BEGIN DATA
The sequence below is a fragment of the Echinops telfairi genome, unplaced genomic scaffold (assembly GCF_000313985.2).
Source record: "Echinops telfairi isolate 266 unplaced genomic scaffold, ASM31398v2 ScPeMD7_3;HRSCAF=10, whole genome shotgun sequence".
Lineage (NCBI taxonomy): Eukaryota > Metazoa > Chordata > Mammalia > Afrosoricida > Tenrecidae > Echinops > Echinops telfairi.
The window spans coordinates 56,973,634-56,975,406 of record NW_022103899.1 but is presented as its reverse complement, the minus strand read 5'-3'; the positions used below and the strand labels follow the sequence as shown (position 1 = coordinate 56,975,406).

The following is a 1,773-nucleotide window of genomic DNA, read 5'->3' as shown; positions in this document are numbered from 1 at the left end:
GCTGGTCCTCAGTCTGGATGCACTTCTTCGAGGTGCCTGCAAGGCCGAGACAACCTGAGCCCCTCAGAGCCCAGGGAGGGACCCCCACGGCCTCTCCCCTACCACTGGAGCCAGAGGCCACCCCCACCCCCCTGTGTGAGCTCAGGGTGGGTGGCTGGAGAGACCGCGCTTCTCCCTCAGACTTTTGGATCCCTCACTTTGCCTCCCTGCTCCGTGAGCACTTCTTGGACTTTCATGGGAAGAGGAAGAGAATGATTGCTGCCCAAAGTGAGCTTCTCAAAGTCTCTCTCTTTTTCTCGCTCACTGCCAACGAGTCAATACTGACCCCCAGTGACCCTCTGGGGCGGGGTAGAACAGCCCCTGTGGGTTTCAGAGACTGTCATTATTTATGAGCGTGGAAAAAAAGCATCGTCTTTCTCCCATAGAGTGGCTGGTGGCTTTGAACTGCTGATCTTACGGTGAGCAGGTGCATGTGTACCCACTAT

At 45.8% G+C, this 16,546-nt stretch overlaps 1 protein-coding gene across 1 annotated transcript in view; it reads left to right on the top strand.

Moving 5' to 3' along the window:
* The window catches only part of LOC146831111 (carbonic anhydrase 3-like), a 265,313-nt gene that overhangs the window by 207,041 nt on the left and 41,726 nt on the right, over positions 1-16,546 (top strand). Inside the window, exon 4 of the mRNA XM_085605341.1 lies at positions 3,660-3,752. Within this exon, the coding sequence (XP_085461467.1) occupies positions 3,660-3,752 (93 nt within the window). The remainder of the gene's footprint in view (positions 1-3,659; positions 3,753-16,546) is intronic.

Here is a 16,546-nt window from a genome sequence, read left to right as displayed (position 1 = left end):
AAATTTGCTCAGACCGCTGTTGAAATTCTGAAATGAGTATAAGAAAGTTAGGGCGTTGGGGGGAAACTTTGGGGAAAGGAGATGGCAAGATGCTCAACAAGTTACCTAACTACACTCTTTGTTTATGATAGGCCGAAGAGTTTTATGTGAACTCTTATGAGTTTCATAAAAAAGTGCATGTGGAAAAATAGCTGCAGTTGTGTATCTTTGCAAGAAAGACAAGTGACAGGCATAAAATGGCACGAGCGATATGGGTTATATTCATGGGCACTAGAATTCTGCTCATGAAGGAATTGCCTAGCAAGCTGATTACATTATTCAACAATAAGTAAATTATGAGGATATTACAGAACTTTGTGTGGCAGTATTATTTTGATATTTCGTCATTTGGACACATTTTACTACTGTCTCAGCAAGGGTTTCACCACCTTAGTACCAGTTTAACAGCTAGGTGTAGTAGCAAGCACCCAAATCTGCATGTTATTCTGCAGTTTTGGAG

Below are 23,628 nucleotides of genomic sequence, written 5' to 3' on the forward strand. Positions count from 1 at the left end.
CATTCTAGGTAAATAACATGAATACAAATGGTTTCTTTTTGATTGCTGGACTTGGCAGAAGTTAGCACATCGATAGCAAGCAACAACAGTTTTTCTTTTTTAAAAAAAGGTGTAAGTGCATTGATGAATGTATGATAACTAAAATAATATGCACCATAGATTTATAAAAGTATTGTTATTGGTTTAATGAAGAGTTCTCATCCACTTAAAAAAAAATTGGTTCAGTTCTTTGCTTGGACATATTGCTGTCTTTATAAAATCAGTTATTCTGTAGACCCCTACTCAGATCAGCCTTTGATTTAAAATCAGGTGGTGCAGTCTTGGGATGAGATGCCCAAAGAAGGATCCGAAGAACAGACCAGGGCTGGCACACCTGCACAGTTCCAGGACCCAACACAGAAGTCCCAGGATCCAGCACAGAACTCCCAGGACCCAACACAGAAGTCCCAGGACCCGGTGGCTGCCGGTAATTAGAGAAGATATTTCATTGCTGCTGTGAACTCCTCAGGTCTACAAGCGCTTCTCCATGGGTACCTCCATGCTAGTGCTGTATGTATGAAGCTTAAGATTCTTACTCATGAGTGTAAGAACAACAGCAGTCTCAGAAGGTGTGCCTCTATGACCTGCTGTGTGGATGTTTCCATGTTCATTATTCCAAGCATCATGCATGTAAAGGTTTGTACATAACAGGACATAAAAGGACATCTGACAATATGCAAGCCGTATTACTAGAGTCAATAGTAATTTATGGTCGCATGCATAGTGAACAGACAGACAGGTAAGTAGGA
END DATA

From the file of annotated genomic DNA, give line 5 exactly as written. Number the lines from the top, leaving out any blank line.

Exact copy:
The following is a 1,773-nucleotide window of genomic DNA, read 5'->3' as shown; positions in this document are numbered from 1 at the left end: